Sao Paulo isn’t the cheapest place in Brazil. Nevertheless, it’s still nowhere near what you’d pay in an American or Western European metropolis.

Here is a cost of living in Sao Paulo breakdown with one month of digital nomad expenses:

  • Airbnb in Jardins: 750€ (nice studio apartment in a residential tower with a gym and swimming pool);  
  • Food and Drinks: 300€;
  • Transport: 50€;
  • Tours and Activities: 30€;
  • Miscellaneous like hairdressers, coworking, SIM Cards: 50€.

Total Sao Paulo digital nomad budget: 1,180€ (~1,300 USD).

Sao Paulo is more affordable than Rio, and you can have great bargains if you eat at local restaurants. Thanks to the loss of value of the Brazilian real, everyday expenses decreased for people who earn dollars or euros. 

Of course, the fancier your lifestyle, the more you’ll spend. All in all, 1.2k-1.5k USD per month should suffice for average digital nomad expenses. 

Sao Paulo digital nomad guide - Avenida Paulista

Avenida Paulista / Shutterstock

The Best Sao Paulo Coworking Spaces and Coffee Shops

Sao Paulo offers a vast range of spots to work from for every taste and budget. Here are some of my favorite Sao Paulo coworking spaces and nomad-friendly coffee shops. 

  • Spaces Coworking Sao Paulo: an excellent modern coworking chain with several locations in the city;
  • Regus Sao Paulo Coworking: a modern coworking location right on Avenida Paulista;
  • oWorks: a trendy and laidback coworking space with accessible prices close to the Botanical Garden;
  • CoLab: located in Pinheiros, CoLab Sao Paulo coworking is one of the best locations with ultra-high-speed Wifi and a relaxing coffee shop;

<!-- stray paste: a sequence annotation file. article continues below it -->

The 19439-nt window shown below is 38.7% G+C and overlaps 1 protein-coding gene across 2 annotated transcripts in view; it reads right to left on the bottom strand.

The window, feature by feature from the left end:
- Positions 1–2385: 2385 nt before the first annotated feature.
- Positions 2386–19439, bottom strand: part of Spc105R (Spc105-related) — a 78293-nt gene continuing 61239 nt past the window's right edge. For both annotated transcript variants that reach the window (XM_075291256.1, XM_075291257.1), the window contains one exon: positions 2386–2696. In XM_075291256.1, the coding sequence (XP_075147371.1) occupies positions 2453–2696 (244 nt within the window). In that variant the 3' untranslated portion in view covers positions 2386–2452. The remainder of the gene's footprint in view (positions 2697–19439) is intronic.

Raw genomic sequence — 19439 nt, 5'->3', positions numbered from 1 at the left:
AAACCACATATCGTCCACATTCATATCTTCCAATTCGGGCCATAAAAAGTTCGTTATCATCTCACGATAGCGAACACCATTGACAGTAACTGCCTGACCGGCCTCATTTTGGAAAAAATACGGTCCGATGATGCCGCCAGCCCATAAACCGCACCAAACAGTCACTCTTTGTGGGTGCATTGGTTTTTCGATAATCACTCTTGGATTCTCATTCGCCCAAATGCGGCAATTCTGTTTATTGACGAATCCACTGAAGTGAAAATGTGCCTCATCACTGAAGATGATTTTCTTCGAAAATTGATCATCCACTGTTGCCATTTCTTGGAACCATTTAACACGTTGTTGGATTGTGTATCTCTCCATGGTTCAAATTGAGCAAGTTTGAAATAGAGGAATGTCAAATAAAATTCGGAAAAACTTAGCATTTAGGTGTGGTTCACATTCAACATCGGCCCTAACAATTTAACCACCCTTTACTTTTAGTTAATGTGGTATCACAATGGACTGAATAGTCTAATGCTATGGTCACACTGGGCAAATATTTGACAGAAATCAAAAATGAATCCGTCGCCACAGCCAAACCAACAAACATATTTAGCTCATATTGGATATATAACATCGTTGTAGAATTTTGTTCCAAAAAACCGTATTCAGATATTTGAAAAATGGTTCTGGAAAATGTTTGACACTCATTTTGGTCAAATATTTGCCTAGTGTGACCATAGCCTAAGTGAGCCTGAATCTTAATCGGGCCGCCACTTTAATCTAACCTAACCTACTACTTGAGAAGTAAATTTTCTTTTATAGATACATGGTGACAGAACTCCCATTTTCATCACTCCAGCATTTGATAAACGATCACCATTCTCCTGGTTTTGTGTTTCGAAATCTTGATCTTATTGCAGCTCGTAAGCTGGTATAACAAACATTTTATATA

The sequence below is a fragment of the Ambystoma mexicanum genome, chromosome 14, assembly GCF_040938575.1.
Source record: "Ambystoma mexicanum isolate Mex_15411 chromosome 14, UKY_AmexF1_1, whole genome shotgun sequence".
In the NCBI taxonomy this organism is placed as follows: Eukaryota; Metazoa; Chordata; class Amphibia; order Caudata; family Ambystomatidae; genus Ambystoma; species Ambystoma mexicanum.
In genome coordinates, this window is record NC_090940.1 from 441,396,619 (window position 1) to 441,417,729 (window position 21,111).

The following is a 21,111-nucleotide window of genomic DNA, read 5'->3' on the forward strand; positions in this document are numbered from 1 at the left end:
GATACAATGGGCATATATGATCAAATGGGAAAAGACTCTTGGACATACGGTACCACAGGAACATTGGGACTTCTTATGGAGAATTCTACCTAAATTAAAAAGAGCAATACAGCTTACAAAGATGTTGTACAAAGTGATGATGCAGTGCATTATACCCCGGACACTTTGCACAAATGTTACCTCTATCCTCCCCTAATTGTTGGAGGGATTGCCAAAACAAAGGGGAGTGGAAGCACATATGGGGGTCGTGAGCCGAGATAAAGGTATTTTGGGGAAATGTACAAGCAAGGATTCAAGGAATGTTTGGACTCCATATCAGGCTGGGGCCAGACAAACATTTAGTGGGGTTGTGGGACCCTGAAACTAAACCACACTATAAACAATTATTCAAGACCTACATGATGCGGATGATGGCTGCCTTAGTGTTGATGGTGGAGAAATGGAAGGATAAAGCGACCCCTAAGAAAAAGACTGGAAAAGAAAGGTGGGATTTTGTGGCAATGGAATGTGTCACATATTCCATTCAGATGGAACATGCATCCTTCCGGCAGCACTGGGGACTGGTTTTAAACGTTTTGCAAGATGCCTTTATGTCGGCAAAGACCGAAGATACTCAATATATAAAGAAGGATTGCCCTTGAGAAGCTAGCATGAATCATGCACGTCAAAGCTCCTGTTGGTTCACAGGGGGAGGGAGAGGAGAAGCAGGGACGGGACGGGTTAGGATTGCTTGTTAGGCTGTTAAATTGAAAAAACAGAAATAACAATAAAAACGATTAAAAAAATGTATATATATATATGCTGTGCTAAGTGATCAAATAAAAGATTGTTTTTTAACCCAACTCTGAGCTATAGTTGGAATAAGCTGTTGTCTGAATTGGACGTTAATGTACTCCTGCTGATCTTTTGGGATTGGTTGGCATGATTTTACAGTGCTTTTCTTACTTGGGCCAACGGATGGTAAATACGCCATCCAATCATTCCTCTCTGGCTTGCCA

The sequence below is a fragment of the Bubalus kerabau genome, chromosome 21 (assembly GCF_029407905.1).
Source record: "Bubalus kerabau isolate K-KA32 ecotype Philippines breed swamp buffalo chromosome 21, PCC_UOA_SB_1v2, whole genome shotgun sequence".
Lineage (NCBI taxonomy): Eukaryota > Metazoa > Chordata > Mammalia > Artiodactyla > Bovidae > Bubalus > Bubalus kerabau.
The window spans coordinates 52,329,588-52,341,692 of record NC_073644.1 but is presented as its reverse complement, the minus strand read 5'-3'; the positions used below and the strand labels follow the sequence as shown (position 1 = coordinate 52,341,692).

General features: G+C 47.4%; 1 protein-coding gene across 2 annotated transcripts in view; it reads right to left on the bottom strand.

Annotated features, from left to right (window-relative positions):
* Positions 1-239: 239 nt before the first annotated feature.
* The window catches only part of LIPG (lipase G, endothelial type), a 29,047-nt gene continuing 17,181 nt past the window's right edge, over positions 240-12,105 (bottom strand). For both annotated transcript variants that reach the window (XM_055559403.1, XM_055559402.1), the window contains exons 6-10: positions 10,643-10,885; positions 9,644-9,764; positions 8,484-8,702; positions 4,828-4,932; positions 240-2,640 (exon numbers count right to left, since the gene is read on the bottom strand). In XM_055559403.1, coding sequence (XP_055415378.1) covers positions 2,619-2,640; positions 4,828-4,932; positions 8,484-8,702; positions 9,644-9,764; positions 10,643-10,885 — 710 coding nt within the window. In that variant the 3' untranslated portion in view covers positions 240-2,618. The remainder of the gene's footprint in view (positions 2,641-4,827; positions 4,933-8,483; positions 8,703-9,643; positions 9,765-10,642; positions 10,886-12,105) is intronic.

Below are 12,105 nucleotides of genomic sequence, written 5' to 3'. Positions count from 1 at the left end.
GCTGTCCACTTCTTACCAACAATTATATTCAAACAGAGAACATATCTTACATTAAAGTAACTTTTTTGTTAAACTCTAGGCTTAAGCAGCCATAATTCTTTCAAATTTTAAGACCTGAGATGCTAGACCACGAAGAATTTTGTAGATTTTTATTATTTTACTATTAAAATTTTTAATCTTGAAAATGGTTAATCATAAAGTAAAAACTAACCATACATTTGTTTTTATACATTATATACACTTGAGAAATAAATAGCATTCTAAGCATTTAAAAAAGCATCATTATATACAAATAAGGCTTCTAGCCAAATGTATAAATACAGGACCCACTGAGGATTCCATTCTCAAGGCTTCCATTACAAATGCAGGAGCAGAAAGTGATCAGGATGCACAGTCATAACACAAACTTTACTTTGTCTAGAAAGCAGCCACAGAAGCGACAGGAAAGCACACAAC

• Blocktime: another top-notch coworking space in Pinheiros;
  • Coffee Lab Pinheiros: a fantastic coffee shop for digital nomads with high-speed Wifi; and 
  • Perseu Coffee House: close to Avenida Paulista, Perseu has an uber-cool industrial vibe, great coffee, and excellent Wifi. 

The Top Attractions in Sao Paulo, Brazil

As a tourist destination, Sao Paulo isn’t as well-known as Rio, but there are still plenty of things to do in the city.

The Downtown Core: Sao Paulo Cathedral and Municipal Market

Sao Paulo’s downtown core isn’t a particularly appealing neighborhood, but it does have a few notable attractions. 

Finished in 1913, Sao Paulo Cathedral is the largest Catholic church in the city and is famous for its unique Gothic Revival style. 

Aside from the Cathedral, the Municipal Market is an authentic place to shop for local goodies. 

Avenida Paulista: Viewpoints and Shops

Avenida Paulista is Sao Paulo’s most bustling avenue – and home to lots of malls and museums. 

Don’t miss the SESC viewpoint, one of the best places to get panoramic views over Sao Paulo’s endless concrete jungle.  

Batman Street

Sao Paulo is well-known all over the world for street art. In this context, the Beco do Batman in Vila Madalena is an unmissable spot for photographers and street art lovers. 

 

View this post on Instagram

 

A post shared by Jack Krier (@jackroaming)

Ibirapuera Park

Ibirapuera Park is the largest and most-visited park in all of South America.

Covering an area of over 158 hectares, it’s the ideal place for a date or a casual stroll. Ibirapuera also has a Japanese Garden, outdoor gyms, food stands, and lakes. 

The Best Museums in Sao Paulo

The sheer number of fascinating museums in Sao Paulo is mind-blowing. You won’t be able to visit all of them, but here are some of my favorites: 

  • Museum of Art of Sao Paulo Assis Chateaubriand (classic art);
  • Pinacoteca of Sao Paulo (mainly 19th-century art);
  • Museum of Contemporary Art (incredible rooftop terrace with a café);
  • Museum of Football;
  • Sao Paulo Museum of Modern Art;
  • Afro Museum (Brazil’s African culture);
  • Museo Catavento (Science); and
  • Immigration Museum. 

If you only have time to visit a few of the best museums in Sao Paulo, I would prioritize the Sao Paulo Assis, the Pinacoteca, the Museum of Contemporary Art, and the Museum of Football.

Liberdade: the Japanese Neighborhood

Situated east of Avenida Paulista, Liberdade is a must-visit neighborhood in Sao Paulo.